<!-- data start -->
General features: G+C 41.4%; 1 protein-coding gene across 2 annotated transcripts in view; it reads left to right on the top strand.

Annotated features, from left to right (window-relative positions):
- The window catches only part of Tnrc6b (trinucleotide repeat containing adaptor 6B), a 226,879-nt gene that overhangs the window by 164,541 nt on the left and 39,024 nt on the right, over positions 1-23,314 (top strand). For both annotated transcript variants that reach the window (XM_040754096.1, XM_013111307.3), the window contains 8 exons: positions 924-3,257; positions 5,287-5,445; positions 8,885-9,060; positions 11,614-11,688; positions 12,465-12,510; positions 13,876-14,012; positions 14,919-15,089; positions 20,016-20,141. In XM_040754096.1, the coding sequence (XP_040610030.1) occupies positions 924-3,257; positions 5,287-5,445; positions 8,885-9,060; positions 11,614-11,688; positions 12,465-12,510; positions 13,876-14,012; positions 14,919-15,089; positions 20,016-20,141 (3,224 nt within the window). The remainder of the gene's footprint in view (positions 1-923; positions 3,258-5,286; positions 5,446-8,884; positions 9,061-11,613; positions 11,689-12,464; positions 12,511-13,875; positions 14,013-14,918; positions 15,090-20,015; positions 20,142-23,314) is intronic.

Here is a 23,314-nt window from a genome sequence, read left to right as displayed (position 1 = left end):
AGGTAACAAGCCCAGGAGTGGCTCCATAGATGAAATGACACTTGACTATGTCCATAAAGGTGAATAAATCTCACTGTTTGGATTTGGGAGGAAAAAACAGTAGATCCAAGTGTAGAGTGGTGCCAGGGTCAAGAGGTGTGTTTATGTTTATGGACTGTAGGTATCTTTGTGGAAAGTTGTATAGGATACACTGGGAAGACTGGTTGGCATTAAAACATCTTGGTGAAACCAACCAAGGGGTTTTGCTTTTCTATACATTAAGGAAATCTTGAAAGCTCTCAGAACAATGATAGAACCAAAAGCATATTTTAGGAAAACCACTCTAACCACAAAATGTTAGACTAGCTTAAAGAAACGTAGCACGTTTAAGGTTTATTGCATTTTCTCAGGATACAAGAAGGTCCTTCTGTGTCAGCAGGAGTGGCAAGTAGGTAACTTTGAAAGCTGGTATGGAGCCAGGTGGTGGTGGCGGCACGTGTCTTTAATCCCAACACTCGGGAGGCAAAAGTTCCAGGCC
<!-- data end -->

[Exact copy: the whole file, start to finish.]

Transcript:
General features: G+C 41.4%; 1 protein-coding gene across 2 annotated transcripts in view; it reads left to right on the top strand.

Annotated features, from left to right (window-relative positions):
- The window catches only part of Tnrc6b (trinucleotide repeat containing adaptor 6B), a 226,879-nt gene that overhangs the window by 164,541 nt on the left and 39,024 nt on the right, over positions 1-23,314 (top strand). For both annotated transcript variants that reach the window (XM_040754096.1, XM_013111307.3), the window contains 8 exons: positions 924-3,257; positions 5,287-5,445; positions 8,885-9,060; positions 11,614-11,688; positions 12,465-12,510; positions 13,876-14,012; positions 14,919-15,089; positions 20,016-20,141. In XM_040754096.1, the coding sequence (XP_040610030.1) occupies positions 924-3,257; positions 5,287-5,445; positions 8,885-9,060; positions 11,614-11,688; positions 12,465-12,510; positions 13,876-14,012; positions 14,919-15,089; positions 20,016-20,141 (3,224 nt within the window). The remainder of the gene's footprint in view (positions 1-923; positions 3,258-5,286; positions 5,446-8,884; positions 9,061-11,613; positions 11,689-12,464; positions 12,511-13,875; positions 14,013-14,918; positions 15,090-20,015; positions 20,142-23,314) is intronic.

Here is a 23,314-nt window from a genome sequence, read left to right as displayed (position 1 = left end):
AGGTAACAAGCCCAGGAGTGGCTCCATAGATGAAATGACACTTGACTATGTCCATAAAGGTGAATAAATCTCACTGTTTGGATTTGGGAGGAAAAAACAGTAGATCCAAGTGTAGAGTGGTGCCAGGGTCAAGAGGTGTGTTTATGTTTATGGACTGTAGGTATCTTTGTGGAAAGTTGTATAGGATACACTGGGAAGACTGGTTGGCATTAAAACATCTTGGTGAAACCAACCAAGGGGTTTTGCTTTTCTATACATTAAGGAAATCTTGAAAGCTCTCAGAACAATGATAGAACCAAAAGCATATTTTAGGAAAACCACTCTAACCACAAAATGTTAGACTAGCTTAAAGAAACGTAGCACGTTTAAGGTTTATTGCATTTTCTCAGGATACAAGAAGGTCCTTCTGTGTCAGCAGGAGTGGCAAGTAGGTAACTTTGAAAGCTGGTATGGAGCCAGGTGGTGGTGGCGGCACGTGTCTTTAATCCCAACACTCGGGAGGCAAAAGTTCCAGGCC